Bernard Montgomery and Erwin Rommel shared a gift for communication. This is how we remember them: boosting their troops’ morale in the dark days, inspiring their countrymen and befriending the world’s media when this was uncommon amongst professional soldiers; leaving a mark for posterity through photographs, film and the books they wrote. Both came from long lines of worthy, middle-class stock – communicators by trade: one was the son of a vicar, the other of a school teacher. Curiously, neither had any significant military tradition in their ancestry. Such solid lineage provided each with continuity and self-assurance, a firm bedrock on which to found any career. The two were born into empires now long gone, in an era of confidence and growth. In Britain and Germany, each then the centre of an imperial web, society was enjoying the fruits of hard-won wealth after the nation-building social upheavals of the early nineteenth century. Arthur Conan Doyle, Henry Rider Haggard, Robert Louis Stevenson and Thomas Hardy were at the height of their literary fame. Renoir, Toulouse-Lautrec, Gauguin, Monet and Van Gogh were producing some of their finest canvases, whilst Brahms, Delius, Grieg and Verdi were delighting audiences with their music. Richard Wagner had just died and Edward Elgar was a decade away from finding fame.
Bernard Law Montgomery, the fourth child of an eventual nine (six boys and three girls), was born in the fiftieth year of Queen Victoria’s reign and would serve six monarchs. He arrived on 17 November 1887 in the middle of the long Victorian afternoon of imperial achievement. 1887 was a relatively quiet year; there were no major wars or upheavals. Indeed, the year epitomised stability and success. At the summer solstice, 21 June, Victoria celebrated fifty years on the imperial throne with a banquet to which fifty European kings and princes were invited; an impressive review of her Royal Navy at Spithead followed.* Western Europe and the United States were brimming with prosperity, represented in Germany (then a mere sixteen years old) by the unveiling of the first Daimler automobile and the patenting of the gramophone. This was an era when much of the world looked to Britain for leadership, guidance or moderation; a time which often conferred on the Empire’s sons a degree of confidence in their place in the world, and sometimes a touch of arrogance or xenophobia.
Copyright © 2011 by Peter Caddick-Adams.
Review by Dennis Showalter
British scholar Caddick-Adams is widely known and correspondingly respected as a battlefield guide, a defense analyst and a military historian. He brings his full spectrum of skills to Monty and Rommel. Caddick-Adams’ protagonists are excellent subjects for a comparative analysis. Bernard Law Montgomery and Erwin Rommel tested each other’s mettle across some of World War II’s decisive battlefields. They occupied similar positions in armies with significantly different ways of war that twice in a half-century grappled to a finish. The real test of this sort of book, however, is whether or not the central characters are compared, as opposed to being merely juxtaposed. And here Caddick-Adams succeeds admirably.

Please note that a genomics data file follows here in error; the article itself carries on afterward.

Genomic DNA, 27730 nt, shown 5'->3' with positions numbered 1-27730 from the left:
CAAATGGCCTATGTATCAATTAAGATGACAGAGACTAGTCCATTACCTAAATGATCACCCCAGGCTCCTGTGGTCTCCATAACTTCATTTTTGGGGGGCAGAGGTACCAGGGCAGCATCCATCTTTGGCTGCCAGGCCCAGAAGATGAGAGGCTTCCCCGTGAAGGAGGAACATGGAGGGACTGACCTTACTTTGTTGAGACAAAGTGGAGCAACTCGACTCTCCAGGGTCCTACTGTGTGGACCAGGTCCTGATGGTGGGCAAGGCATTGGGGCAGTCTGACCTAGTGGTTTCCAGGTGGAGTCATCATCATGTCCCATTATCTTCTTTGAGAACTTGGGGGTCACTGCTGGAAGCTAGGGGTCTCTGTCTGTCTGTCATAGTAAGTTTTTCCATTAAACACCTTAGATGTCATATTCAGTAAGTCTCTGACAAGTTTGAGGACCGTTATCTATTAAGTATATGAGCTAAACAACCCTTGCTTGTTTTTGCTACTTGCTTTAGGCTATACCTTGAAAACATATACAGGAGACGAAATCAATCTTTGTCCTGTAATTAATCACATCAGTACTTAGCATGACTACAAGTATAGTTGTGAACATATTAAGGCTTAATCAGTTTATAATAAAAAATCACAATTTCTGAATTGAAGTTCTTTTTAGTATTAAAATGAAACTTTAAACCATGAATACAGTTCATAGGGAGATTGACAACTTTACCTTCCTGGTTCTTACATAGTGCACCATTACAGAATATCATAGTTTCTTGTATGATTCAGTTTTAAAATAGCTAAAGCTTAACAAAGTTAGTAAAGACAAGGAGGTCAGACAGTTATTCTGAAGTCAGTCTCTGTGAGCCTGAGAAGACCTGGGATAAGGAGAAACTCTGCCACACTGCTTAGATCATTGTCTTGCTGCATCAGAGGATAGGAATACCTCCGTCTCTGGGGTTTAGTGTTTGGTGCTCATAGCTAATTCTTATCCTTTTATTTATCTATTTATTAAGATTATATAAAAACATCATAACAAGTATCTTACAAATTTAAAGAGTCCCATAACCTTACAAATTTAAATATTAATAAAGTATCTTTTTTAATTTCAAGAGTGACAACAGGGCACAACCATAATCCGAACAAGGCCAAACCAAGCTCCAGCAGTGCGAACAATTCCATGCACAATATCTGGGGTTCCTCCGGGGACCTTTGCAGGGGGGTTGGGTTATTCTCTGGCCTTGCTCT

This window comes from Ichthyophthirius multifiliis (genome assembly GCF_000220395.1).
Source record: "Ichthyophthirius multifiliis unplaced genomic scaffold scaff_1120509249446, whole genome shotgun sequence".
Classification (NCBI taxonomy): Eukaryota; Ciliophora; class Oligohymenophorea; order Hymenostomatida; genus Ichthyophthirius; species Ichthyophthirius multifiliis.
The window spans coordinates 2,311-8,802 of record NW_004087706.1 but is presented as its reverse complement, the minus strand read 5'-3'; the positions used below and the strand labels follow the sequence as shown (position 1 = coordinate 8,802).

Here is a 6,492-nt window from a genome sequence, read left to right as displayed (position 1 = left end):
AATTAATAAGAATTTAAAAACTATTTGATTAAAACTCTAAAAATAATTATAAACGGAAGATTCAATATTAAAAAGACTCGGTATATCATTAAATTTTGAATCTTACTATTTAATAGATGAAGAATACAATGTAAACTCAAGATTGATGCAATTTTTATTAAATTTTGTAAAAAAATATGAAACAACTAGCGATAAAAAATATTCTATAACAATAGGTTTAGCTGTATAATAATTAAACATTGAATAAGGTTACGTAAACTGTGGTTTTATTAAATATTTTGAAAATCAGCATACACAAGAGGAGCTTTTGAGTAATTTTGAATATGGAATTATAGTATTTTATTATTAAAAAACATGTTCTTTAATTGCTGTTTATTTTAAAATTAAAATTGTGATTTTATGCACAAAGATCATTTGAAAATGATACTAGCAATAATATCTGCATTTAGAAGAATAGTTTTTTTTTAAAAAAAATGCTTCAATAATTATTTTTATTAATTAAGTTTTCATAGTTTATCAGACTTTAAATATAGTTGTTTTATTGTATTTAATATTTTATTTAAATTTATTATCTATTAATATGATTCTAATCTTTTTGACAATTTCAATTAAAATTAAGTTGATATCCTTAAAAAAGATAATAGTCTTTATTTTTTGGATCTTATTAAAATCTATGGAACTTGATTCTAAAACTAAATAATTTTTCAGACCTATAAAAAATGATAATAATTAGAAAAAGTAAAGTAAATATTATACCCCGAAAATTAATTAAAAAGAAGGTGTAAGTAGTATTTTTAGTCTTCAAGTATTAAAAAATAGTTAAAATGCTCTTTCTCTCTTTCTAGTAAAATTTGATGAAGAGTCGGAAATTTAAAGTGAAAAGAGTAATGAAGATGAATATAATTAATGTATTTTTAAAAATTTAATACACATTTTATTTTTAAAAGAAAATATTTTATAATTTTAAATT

Both Rommel and Montgomery were difficult to know personally—a characteristic Caddick-Adams perceptively suggests may have reflected the loss of so many friends in the Great War. Both were difficult as superiors and subordinates. Both were naïve and aggressive in dealing with politicians. Hitler had Rommel killed in 1944; Churchill was on the brink of relieving Montgomery in 1945. Both sought to determine strategy from the front, Rommel in advocating a drive on the Middle Eastern oil fields in 1942; Montgomery in arguing for a single thrust in 1944.
Rommel and Montgomery were battle captains whose approaches were significantly different. Rommel pushed his opportunities; Montgomery calculated his risks. Montgomery was a master of military management; Rommel’s command style was inspirational. Montgomery was well versed in logistics; Rommel underplayed them. Rommel excelled at tactics; Montgomery’s milieu was operational art. Above all, both generals understood what made their soldiers fight and endure. They fostered and sustained morale partly by personal presence, but far more by projecting and demonstrating competence: knowing how to do their jobs without wasting lives.
The book’s quality owes much to its author’s understanding of the British and German armies. From doctrines to personnel polices, from institutional traditions to command dynamics, Caddick-Adams establishes the matrices within which his generals developed and functioned. One of his decisive points is his demonstration that these men might have been mavericks, but they were not outsiders. Neither was a team player, each understood the rules, written and unwritten, of his milieu. Both knew when to challenge them, when to break them, and when to “shut up and soldier.” As they rose from lieutenants to field marshals, Montgomery and Rommel learned from experience as well as insight the qualities and the limitations of their armies, and the systems supporting them. They influenced what they could and made the best of what they had. Montgomery’s “colossal cracks” in the Normandy campaign, Rommel’s rapier thrusts in North Africa, alike illustrate near-optimal use of available resources.
Caddick-Adams concludes by comparing Rommel to a modernist painter and Montgomery to a 17th-century minimalist. It is no less appropriate to describe Montgomery as a preferable bridge partner, and Rommel the man to back at the blackjack table. Well written, comprehensively researched, this study in similarities and opposites merits wide circulation.
Hardcover Book : 640 pages
Publisher: Overlook Press ( February 16, 2012 )
Item #: 13-464524
Product Dimensions: 6.0 x 9.0 x 1.6inches
Product Weight: 28.0 ounces (View shipping rates and policies)